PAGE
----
‘Who Cares’ – Care Agency Pros and Cons from Sanjeev
My name is Sanjeev and I am a journalist, producer, and development worker for Pathfinders, with Duchenne Muscular Dystrophy. Like many with a neuromuscular condition, I rely on other people like carers, personal assistants, family, and friends to go about my regular day whether going out or staying in, as well as for personal care. For my care, I use a mix of PAs and a care agency as well as my family. These are the pros and cons I’ve found from my experience with agencies
Agencies: The Pros
It’s easier for cover to be arranged
A key strength is a fact that if your care team has a sickness, or if people become ill long term then your care agency should be able to cover the shifts that you need. This is because while most people will have an assigned care team to do regular shifts, agencies should be able to bring people in from elsewhere if needed. Even though you might not know them it’s better than nothing, especially if you need help with getting out of bed in the morning and going out and about.
You don’t need to advertise for care vacancies
Another advantage of a care agency is that you don’t need to personally advertise for carers because the agency typically takes care of all that for you (although this isn’t always the case). They also usually cover PVG/DBS checks, training, and shadow shifts before starting to put support in place. This does take a considerable amount of weight off your shoulders, knowing that you don’t need to sort any of this. Also, because of this, you don’t need to go through the hassle and time of interviewing potential PAs – which more often than not takes a long time.
Agencies: The Cons
It’s more expensive than PAs
When you receive care you must try and get the most out of the hours that you are allocated from your council area. In some areas, you are allocated a fixed budget, meaning that you have access to fewer care hours if you use a more expensive care agency. The cost of a PA varies nationally but can be about £12.50 per hour, including national insurance and payroll. A major disadvantage of agencies is that they are considerably more expensive, often £16-£20 – or even more, which can mean that you have access to fewer care hours.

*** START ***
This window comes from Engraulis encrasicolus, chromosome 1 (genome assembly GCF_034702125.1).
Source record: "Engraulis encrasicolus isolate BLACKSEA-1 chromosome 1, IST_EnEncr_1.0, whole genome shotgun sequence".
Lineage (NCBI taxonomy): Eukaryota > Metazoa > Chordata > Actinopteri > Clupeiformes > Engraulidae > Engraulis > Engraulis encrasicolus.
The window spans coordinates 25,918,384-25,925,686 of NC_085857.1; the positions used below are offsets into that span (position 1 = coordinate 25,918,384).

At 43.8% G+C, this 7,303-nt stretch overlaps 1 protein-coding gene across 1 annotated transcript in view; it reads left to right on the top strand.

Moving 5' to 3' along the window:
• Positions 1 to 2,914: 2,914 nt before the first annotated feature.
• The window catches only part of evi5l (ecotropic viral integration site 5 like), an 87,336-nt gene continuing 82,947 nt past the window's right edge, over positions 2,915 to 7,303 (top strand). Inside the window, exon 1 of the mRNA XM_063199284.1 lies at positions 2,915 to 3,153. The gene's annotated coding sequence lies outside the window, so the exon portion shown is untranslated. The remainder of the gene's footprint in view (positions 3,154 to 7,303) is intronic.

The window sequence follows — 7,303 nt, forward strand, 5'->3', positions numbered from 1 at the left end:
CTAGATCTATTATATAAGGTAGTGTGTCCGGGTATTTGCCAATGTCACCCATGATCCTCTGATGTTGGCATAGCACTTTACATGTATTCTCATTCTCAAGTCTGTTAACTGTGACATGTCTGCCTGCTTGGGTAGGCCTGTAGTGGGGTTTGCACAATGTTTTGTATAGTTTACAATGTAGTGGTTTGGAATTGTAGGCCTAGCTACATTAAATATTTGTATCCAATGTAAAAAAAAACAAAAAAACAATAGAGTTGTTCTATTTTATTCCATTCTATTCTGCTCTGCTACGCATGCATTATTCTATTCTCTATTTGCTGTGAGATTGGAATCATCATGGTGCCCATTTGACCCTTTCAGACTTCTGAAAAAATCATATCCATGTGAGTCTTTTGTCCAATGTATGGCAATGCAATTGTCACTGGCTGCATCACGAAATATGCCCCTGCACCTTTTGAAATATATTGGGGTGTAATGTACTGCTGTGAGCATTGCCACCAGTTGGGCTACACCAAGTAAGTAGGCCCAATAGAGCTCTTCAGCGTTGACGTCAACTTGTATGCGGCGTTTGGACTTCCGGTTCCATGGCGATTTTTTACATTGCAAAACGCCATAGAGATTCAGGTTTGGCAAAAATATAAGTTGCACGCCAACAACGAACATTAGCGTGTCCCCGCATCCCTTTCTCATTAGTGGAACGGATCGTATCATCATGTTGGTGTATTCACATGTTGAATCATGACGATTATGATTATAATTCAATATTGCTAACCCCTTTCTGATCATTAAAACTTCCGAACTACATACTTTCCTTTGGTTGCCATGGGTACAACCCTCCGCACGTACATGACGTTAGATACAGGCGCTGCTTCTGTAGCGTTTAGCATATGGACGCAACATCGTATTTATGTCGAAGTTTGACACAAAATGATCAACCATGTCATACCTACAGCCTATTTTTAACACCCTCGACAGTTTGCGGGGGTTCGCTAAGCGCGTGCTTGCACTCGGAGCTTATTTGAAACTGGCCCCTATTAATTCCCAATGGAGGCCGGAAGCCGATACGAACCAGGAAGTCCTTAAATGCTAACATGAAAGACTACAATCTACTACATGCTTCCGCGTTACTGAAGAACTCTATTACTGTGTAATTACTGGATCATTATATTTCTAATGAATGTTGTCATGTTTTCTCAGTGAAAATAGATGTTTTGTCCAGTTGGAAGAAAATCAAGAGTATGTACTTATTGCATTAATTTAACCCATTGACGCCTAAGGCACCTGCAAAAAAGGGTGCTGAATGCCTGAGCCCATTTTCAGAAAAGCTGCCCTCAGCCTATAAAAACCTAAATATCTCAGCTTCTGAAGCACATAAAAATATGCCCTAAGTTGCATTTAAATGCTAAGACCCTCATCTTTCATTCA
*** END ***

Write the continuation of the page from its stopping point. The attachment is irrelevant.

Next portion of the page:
You don’t always get drivers
Because you don’t have as much control over who comes in to support you, you run the risk of not being assigned a driver. Many car insurance packages require all drivers to be over 25. From experience, this has been annoying, because I rely on using my car for transport, as a lot of public transport is difficult for me to access.
You might not have control over who supports you
It might seem strange, but you might not have a choice in who supports you. It just depends on who’s in the team in your specific area. This can sometimes be a problem if you don’t get on with those supporting you, which can lead to a hostile/uncomfortable environment. If that happens, make sure you try to get this sorted – and be comfortable with making complaints or trying to change the company if need be. In my experience, I’ve generally gotten on with the majority and I trust the people around me, which is the most important thing in my opinion.
Agencies: A bit of both
A pro and a con of using care agencies is paperwork. From a personal point of view, it can sometimes be frustrating because of the time it takes, and the number of checks needed for the process, especially documentation at the end of shifts, and risk assessments. I agree it’s necessary on some occasions, like when on holiday or using public transport, but not for a regular trip out for a walk, going to the cinema, seeing friends, etc. However, for those with different disabilities with more complex needs, then I can see why this is important for safety purposes. Paperwork can also help when looking for additional supported hours from social work because it provides evidence of the more support needed.
It can be difficult when getting new medication from doctors, especially if everything has to be recorded. If this is the case, make sure your doctor knows that the labelling on the medication boxes has to be completely accurate, or agency staff may be unable to give medication, which can be a significant issue for people who live alone.
In conclusion, I think there are a few things to take into consideration when looking into care agencies and their strengths and weaknesses. For example, cover, costs, advertising, control of support, and drivers.
I like a mix of care agencies, PAs, and using family to cover my support needs. It’s a happy medium that always me to get the most out of my care package. It allows me to have cover when I need it and gives me more control over who comes in.
Everyone is different so make sure you make the most out of your package and do what is right for you only!